Intelligent Work Floor Automation Robots

OMRON Corp. has replaced the Lynx line of industrial robots with the new Mobile Robot LD Series, a year after acquiring Adept Technology Inc. The combined Japanese-American company, OMRON Adept Technologies (OAT), is leveraging their combined skills to focus on integrating manufacturing floor automation solutions with human workers in a harmonious way. The new LD Series of Autonomous Intelligent vehicles (AIVs), released on January 20 in 33 countries, aims to achieve this by improving on many aspects of the previous line of mobile robots, with better usability, reliability, quality control and support.

The mobile robots navigate around factory floors using the physical features of the facility, and do not require additional guidance tracks or installations for regular use. Up to 100 robots can be managed via a single controller. The onboard AI can sense and navigate around people, vehicles and other obstacles, and through doors, using a built-in laser scanner. Additionally, an optional High Accuracy Positioning System allows for well-defined repeatability, using magnetic tape and a sensor. The robots’ physical capacity stays the same, with different models supporting maximum loads of 60 – 130kg (132 – 287 lbs.) and a maximum speed of 1.8 m/s (4 mph).

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Self-Healing Material Inspired by ‘Wolverine’

Self-healing material. Source: UCR.eduTechnologies once only found in the realm of science fiction are now a reality. Inspired by comic-book hero, Wolverine, a team of scientists has developed the first ionic conductor: a material which allows ions to flow through which is also self-healing, physically elastic and transparent. There are many potential uses, including self-healing robots, artificial muscles, improved batteries and biosensors and even transparent loudspeakers.

“Creating a material with all these properties has been a puzzle for years,” said Chao Wang, an adjunct assistant professor of chemistry at University of California, Riverside, who is one of the authors of the paper. “We did that and now are just beginning to explore the applications.”

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Changing Metal’s Properties with Heat

It’s possible to change most of metal’s properties through heat. Electrical conductivity, magnetic charge, and even the physical structure of metal itself can be altered by controlled heating and cooling. This allows metal to be tailored to diverse, specific industry uses. Examples include heating metals to increase their electrical resistance, heating and cooling alloys in specific ways to increase or decrease the hardness, and bringing magnetic metals to the Curie temperature to eradicate their magnetism. Heat treatments fall into four separate categories: Annealing to soften metals and increase conductivity; Normalizing to create uniform composition; Hardening to improve durability; and Tempering to reduce the brittleness caused by hardening.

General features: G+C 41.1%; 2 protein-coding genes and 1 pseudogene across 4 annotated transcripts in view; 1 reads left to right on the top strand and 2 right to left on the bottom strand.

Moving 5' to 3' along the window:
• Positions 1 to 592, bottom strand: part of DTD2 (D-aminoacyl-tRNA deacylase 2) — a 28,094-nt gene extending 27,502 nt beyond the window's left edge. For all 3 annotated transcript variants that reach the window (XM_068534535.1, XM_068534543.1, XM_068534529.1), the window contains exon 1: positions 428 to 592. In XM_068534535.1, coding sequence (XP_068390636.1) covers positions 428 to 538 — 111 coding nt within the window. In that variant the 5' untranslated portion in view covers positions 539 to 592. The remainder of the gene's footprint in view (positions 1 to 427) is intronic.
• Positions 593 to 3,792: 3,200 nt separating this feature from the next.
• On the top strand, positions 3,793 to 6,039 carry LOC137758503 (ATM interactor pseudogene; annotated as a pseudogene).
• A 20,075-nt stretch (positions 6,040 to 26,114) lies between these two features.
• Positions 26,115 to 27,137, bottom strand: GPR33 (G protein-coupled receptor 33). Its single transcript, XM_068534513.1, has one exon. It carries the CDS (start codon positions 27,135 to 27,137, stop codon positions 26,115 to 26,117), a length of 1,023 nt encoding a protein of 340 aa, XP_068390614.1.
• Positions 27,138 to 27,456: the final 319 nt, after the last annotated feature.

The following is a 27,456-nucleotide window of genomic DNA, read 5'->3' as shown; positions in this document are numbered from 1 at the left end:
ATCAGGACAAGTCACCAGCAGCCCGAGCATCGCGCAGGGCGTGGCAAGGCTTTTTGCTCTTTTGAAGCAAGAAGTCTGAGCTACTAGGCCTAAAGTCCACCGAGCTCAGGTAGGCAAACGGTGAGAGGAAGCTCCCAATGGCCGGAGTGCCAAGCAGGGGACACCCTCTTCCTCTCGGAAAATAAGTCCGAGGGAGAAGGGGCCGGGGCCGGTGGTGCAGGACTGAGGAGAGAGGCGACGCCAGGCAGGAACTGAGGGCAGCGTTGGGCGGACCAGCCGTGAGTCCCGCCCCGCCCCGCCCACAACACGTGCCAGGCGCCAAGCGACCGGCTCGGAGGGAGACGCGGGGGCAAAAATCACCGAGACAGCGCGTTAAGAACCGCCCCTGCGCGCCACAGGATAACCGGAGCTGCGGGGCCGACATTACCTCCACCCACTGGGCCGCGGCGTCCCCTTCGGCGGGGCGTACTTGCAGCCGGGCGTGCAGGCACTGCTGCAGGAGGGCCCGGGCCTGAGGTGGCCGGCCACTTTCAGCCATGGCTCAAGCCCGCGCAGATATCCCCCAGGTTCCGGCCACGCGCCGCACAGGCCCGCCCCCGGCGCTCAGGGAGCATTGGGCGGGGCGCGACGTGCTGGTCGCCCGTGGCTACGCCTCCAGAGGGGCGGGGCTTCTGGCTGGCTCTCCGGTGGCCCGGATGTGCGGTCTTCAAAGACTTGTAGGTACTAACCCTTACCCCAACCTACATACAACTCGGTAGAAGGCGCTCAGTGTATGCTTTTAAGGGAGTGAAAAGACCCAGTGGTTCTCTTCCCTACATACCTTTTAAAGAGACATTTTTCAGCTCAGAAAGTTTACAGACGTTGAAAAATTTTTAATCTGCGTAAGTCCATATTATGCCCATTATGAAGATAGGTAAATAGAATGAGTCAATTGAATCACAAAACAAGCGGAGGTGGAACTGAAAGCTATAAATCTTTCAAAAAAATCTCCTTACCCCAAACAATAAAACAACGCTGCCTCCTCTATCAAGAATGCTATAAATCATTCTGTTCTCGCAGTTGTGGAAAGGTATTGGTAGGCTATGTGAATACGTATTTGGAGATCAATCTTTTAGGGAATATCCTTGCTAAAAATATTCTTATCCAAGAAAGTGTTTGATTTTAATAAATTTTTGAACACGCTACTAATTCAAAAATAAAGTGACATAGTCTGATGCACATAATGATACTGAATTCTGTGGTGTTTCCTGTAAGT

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New Year Brings Substantial Improvements to 3D Printing and Additive Manufacturing

3D printing and Additive Manufacturing (AM) will benefit from finer-tuned, higher-quality parts in 2017, thanks to increased efforts to define standards and guidelines combined with advancements in the plastics and metals used for fabrication.

A 3D-printed fuel intake runner fabricated from Solvay's KetaSpire PEEK instead of the typical aluminum uses 10% glass fill. (Source: Solvay)

A 3D-printed fuel intake runner fabricated from Solvay’s KetaSpire PEEK instead of the typical aluminum uses 10% glass fill. Source: Solvay

On the standards front, Senvol is has started to maintain and offer the public a database of indexes for AM material characterization which is supplier-independent. This will eliminate the need for smaller manufacturers to duplicate existing research of materials conducted by other industries and make it easier for companies to enter AM production.

Metals printer and printing material sales are increasing at a robust rate as the production of end-production parts grows. Alcoa is among the manufacturers who have increased capacity to produce powdered metals for 3D printing at their tech center in Pittsburgh, PA. Carnegie Mellon’s NextManufacturing Center for Additive Manufacturing is now employing synchrotron-based x-ray microtomography to better inspect and improve 3d printed titanium components.

The most used materials for AM in 2015 were photopolymers and photoplastics, but this number is declining as ceramics, metals and other materials increase in popularity. Evonik and BASF are leveraging HP’s Open Platform program, to create new 3D printed parts and products, while Solvay is developing polymer-based materials to replace metal parts.

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